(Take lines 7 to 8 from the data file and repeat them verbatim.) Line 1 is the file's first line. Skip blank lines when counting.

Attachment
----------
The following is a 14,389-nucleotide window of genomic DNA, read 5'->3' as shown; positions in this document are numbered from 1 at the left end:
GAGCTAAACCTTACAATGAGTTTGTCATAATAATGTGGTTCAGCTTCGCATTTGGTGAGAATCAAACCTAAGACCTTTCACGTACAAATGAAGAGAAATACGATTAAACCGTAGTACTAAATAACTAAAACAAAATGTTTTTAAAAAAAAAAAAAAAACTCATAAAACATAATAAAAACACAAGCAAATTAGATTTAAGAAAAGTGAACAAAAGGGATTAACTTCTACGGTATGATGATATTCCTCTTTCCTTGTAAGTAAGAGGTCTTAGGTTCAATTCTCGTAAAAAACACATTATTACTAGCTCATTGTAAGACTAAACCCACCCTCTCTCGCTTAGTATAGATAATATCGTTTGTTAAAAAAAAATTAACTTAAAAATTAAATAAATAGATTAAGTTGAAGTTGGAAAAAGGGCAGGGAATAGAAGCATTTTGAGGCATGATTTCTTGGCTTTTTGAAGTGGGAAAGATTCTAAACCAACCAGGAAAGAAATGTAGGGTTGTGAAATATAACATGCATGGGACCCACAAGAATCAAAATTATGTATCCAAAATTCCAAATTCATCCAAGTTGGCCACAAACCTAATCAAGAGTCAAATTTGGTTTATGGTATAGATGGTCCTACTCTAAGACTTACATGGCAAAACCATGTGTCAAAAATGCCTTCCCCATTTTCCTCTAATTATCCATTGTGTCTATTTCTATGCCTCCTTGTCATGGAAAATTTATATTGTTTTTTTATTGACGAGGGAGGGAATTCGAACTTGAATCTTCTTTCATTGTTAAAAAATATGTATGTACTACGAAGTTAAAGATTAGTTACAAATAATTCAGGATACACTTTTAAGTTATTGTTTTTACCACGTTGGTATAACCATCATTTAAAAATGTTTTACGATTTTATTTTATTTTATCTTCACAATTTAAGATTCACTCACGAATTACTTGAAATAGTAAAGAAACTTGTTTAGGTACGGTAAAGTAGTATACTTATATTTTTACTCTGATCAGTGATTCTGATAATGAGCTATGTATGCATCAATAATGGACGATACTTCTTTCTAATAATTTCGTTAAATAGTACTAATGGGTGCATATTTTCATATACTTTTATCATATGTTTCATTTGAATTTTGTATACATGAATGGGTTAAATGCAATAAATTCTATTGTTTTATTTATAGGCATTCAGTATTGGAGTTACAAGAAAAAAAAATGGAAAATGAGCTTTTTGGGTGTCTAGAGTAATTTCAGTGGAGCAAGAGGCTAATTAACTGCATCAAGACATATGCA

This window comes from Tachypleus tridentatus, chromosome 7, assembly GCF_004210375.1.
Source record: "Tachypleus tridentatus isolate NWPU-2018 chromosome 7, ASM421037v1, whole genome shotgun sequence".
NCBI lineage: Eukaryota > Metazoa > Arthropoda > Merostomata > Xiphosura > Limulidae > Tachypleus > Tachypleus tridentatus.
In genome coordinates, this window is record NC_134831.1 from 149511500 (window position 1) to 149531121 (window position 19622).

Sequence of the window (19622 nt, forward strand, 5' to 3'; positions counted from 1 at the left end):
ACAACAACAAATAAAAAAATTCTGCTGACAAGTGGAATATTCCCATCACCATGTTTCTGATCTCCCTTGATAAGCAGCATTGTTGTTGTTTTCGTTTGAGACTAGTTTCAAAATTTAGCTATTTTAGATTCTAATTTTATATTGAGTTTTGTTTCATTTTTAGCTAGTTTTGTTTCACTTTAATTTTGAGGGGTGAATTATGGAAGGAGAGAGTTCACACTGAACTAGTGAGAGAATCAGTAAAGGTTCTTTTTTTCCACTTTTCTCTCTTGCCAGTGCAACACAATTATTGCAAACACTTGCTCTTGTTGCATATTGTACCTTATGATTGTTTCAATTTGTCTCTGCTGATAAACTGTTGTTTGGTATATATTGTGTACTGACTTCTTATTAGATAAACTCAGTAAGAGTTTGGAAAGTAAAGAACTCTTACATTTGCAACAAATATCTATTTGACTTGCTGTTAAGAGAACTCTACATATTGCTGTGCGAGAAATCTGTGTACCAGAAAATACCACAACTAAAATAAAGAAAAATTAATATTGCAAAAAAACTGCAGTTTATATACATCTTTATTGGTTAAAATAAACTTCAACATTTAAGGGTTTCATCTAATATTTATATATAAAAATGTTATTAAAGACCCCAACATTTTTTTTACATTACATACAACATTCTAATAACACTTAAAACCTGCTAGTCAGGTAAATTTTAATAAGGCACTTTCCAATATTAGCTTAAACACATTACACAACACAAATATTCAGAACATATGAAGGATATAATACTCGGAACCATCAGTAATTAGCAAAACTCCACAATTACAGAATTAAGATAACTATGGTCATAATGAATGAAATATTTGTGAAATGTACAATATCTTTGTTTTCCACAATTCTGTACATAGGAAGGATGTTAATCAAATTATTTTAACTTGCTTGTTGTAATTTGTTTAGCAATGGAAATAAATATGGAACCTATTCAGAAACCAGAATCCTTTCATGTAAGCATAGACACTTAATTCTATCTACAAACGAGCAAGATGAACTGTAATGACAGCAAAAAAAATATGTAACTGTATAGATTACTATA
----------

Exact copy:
Sequence of the window (19622 nt, forward strand, 5' to 3'; positions counted from 1 at the left end):
ACAACAACAAATAAAAAAATTCTGCTGACAAGTGGAATATTCCCATCACCATGTTTCTGATCTCCCTTGATAAGCAGCATTGTTGTTGTTTTCGTTTGAGACTAGTTTCAAAATTTAGCTATTTTAGATTCTAATTTTATATTGAGTTTTGTTTCATTTTTAGCTAGTTTTGTTTCACTTTAATTTTGAGGGGTGAATTATGGAAGGAGAGAGTTCACACTGAACTAGTGAGAGAATCAGTAAAGGTTCTTTTTTTCCACTTTTCTCTCTTGCCAGTGCAACACAATTATTGCAAACACTTGCTCTTGTTGCATATTGTACCTTATGATTGTTTCAATTTGTCTCTGCTGATAAACTGTTGTTTGGTATATATTGTGTACTGACTTCTTATTAGATAAACTCAGTAAGAGTTTGGAAAGTAAAGAACTCTTACATTTGCAACAAATATCTATTTGACTTGCTGTTAAGAGAACTCTACATATTGCTGTGCGAGAAATCTGTGTACCAGAAAATACCACAACTAAAATAAAGAAAAATTAATATTGCAAAAAAACTGCAGTTTATATACATCTTTATTGGTTAAAATAAACTTCAACATTTAAGGGTTTCATCTAATATTTATATATAAAAATGTTATTAAAGACCCCAACATTTTTTTTACATTACATACAACATTCTAATAACACTTAAAACCTGCTAGTCAGGTAAATTTTAATAAGGCACTTTCCAATATTAGCTTAAACACATTACACAACACAAATATTCAGAACATATGAAGGATATAATACTCGGAACCATCAGTAATTAGCAAAACTCCACAATTACAGAATTAAGATAACTATGGTCATAATGAATGAAATATTTGTGAAATGTACAATATCTTTGTTTTCCACAATTCTGTACATAGGAAGGATGTTAATCAAATTATTTTAACTTGCTTGTTGTAATTTGTTTAGCAATGGAAATAAATATGGAACCTATTCAGAAACCAGAATCCTTTCATGTAAGCATAGACACTTAATTCTATCTACAAACGAGCAAGATGAACTGTAATGACAGCAAAAAAAATATGTAACTGTATAGATTACTATA